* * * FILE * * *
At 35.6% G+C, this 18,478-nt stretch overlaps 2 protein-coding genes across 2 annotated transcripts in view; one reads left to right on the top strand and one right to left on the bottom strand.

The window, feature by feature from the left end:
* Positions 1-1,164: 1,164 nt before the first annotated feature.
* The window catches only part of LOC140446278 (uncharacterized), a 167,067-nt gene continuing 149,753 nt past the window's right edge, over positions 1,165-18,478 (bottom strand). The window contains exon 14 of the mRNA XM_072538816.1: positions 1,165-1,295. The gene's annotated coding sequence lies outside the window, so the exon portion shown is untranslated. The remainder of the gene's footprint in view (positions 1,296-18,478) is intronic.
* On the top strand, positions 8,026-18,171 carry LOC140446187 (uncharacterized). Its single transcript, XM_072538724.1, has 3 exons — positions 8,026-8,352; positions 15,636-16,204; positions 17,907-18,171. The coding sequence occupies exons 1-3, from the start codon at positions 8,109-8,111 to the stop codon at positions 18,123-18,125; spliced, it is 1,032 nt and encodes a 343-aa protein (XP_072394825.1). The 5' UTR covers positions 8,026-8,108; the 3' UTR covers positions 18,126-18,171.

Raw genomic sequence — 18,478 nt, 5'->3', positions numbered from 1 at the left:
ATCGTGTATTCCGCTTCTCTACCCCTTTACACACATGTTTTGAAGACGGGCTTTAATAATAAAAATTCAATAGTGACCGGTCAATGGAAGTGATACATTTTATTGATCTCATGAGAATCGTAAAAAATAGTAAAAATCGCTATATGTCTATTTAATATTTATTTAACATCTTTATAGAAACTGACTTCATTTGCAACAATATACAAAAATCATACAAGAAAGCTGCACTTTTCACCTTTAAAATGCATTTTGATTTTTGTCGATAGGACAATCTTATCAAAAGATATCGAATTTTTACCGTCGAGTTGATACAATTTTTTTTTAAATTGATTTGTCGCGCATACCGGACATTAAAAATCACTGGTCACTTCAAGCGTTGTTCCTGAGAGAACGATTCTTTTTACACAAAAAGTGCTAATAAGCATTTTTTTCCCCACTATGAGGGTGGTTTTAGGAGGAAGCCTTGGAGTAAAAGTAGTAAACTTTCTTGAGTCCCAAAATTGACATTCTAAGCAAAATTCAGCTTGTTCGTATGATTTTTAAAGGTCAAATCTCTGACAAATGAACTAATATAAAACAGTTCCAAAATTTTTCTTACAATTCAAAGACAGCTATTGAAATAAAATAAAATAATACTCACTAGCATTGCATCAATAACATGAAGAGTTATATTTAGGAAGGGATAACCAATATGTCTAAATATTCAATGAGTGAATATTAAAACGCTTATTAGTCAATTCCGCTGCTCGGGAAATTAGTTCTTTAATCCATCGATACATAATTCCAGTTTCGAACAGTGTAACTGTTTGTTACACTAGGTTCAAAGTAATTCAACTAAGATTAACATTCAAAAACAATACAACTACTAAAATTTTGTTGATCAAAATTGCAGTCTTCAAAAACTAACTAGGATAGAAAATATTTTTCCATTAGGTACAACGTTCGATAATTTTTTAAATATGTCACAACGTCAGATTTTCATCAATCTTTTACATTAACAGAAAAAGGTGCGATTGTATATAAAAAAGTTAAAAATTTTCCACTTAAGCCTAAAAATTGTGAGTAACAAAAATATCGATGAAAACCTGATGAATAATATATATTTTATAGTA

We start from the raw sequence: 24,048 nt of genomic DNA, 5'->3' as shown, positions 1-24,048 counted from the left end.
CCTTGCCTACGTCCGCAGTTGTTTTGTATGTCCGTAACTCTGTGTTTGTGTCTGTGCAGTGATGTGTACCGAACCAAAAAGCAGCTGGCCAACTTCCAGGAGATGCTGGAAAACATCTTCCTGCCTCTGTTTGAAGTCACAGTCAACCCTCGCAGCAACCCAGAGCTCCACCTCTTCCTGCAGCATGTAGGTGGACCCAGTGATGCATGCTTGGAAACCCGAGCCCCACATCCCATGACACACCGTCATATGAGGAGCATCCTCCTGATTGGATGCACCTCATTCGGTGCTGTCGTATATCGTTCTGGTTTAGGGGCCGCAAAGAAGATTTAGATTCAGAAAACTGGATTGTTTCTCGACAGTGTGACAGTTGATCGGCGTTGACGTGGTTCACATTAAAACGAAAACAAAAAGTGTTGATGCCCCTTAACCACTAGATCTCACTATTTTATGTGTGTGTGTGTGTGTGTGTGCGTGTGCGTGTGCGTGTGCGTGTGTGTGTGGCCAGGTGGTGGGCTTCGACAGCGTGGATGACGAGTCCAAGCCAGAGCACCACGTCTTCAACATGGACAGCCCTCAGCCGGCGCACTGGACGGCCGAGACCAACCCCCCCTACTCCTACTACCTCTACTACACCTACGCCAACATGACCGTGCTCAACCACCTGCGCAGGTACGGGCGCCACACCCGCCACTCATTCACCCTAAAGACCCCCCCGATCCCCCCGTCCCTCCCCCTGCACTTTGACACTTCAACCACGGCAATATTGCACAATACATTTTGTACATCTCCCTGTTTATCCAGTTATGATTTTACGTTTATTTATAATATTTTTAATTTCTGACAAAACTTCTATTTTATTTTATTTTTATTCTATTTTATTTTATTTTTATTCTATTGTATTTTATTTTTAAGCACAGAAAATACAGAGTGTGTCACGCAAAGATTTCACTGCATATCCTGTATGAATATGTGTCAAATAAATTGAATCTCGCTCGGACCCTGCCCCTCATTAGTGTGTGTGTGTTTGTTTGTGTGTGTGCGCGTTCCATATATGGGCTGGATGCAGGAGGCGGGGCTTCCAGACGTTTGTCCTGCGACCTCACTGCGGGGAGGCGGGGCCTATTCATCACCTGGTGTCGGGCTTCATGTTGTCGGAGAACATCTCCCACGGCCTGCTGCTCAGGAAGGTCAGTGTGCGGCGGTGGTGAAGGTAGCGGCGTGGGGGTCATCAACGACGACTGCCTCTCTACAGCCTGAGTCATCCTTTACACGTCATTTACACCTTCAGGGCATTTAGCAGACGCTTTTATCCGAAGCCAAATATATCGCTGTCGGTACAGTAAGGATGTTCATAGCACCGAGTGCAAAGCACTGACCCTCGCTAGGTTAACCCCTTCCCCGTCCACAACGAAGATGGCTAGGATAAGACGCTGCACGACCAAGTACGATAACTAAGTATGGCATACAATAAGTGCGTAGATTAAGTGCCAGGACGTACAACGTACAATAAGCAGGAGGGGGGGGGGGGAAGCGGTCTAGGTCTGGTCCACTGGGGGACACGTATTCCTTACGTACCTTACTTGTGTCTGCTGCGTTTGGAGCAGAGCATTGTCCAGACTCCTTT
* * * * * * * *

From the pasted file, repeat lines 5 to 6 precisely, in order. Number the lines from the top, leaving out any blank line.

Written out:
* On the top strand, positions 8,026-18,171 carry LOC140446187 (uncharacterized). Its single transcript, XM_072538724.1, has 3 exons — positions 8,026-8,352; positions 15,636-16,204; positions 17,907-18,171. The coding sequence occupies exons 1-3, from the start codon at positions 8,109-8,111 to the stop codon at positions 18,123-18,125; spliced, it is 1,032 nt and encodes a 343-aa protein (XP_072394825.1). The 5' UTR covers positions 8,026-8,108; the 3' UTR covers positions 18,126-18,171.

Raw genomic sequence — 18,478 nt, 5'->3', positions numbered from 1 at the left: